Vroom! NASCAR Audio Has Its Own Sound

The sound for NASCAR, whose season kicked off a couple of weeks ago at Daytona, FL, remains in matrixed surround this year. But ESPN mixer Denis Ryan still has plenty of ways to put viewers in the driver’s seat.

He has set up a combination of “approach” and “leave” microphones in front of and behind the robocams at the turns, each of which has its own mounted shotgun mics. Audio-Technica 815 stereo shotguns are on the ground, with Sennheiser e835 microphones mounted on lower cams, where they’ll be hit with the highest SPLs, and Shure VP88 condensers or Sennheiser ME 66 shotguns on high cameras.

“How we mix them will vary,” says Ryan. “Often, the camera mics will move left to right, and we’ll play with [fixed] microphones, say, taking the ‘leave’ microphone and panning it from front-left to rear-right. It all depends on how the shot is built. If the shot zooms out, then we might use more of the [fixed] microphone sound.”

A Calrec Alpha console is used as the main mixer, and a Calrec Sigma is deployed for the submix; both use Bluefin HD signal processing. A Calrec Zeta does the radio mix. All consoles are networked via Calrec’s Hydra. Console equalization is often called on for NASCAR mixes.

“We’re limited as to where we can place microphones on some tracks so I’ll use console EQ to compensate for that,” Ryan says. “If we can’t position a microphone right on axis for a speed shot and it sounds a little dull as a result, I might have to add some 4 kHz to add some bite to the sound. If the wind kicks up, I have to roll some low end off. That can thin the sound out a little so I’ll add some around 200 Hz to get some of the bottom back.”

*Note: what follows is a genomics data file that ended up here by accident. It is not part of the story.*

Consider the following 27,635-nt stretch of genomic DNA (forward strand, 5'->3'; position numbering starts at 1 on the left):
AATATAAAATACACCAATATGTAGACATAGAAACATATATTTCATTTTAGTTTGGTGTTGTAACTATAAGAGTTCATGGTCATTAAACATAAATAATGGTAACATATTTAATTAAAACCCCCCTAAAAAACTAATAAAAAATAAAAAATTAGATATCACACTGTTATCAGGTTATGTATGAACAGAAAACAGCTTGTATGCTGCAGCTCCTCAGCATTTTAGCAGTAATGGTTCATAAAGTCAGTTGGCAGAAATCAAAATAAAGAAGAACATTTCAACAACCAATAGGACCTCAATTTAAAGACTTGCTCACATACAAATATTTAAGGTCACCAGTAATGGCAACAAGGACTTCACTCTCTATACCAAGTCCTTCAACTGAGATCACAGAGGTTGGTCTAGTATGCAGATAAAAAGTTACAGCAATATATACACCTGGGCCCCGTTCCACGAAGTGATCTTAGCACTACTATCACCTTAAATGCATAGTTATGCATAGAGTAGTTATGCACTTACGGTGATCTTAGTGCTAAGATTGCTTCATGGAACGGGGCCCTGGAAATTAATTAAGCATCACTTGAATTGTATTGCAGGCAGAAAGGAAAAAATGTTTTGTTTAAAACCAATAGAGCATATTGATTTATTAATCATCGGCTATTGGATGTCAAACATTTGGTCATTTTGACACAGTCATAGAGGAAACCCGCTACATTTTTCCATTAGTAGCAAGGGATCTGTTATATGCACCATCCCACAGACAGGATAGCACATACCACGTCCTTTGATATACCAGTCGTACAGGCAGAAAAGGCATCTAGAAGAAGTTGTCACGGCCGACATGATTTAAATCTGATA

He was working last week at the Bristol, TN, track, regarded as the consistently loudest on the circuit, with 43 cars packed into a half-mile bowl. SPLs routinely hover at 110 dB to 112 dB. And microphones also have to withstand physical abuse to the track itself. “You’ve got lots of rubber and other stuff churned up by the cars, then you have the weather,” he points out, “so we have to give all the microphones weekly cleanings.”

The microphones get as much protection as possible. They’re bagged overnight and, in precipitation, on race day until a few hours before the green flag drops. They also need a careful combination of robust mounting, to prevent their being blasted off their stands, and isolation from mechanical coupling with road surface vibrations, including four-point elastic bands and blimp-wind covers.

Inside the car, the sound can be even bigger. Peter Larrson, GM at BSI, which supplies UHF audio from the cars and the pits, says the interior SPL is “horrendous.” A pair of Shure SM11 lavalier EFX microphones mounted near the center of the horizontal bracing of the roll bar and pointed outward at a 90-degree angle pick up in-car sounds.

“We’ve experimented with many, many microphones, but these handle the SPL the best,” says Larrson. “We had used some electret-style [condenser] microphones in the past. They handled the SPL well but were subject to a lot of interference from the high-voltage ignition systems on the cars.” (The audio has not been without its losses, either: BSI has lost a few microphones over the years to car fires after wrecks.)

The EFX microphones produce an effective stereo image of the car passing or being passed, Larsson says, adding that the “whack” when one hits a wall is unique to NASCAR. Of the eight to 12 cars wired up for each race, he points out, on average, at least one will have a noisy encounter with a track wall. BSI sends three discrete audio tracks — its own stereo EFX and the driver-team communication picked up from a scanner — in real time to whichever network is broadcasting the race.

“There’s definitely an art form when it comes to putting microphones on a race track,” adds Ryan.

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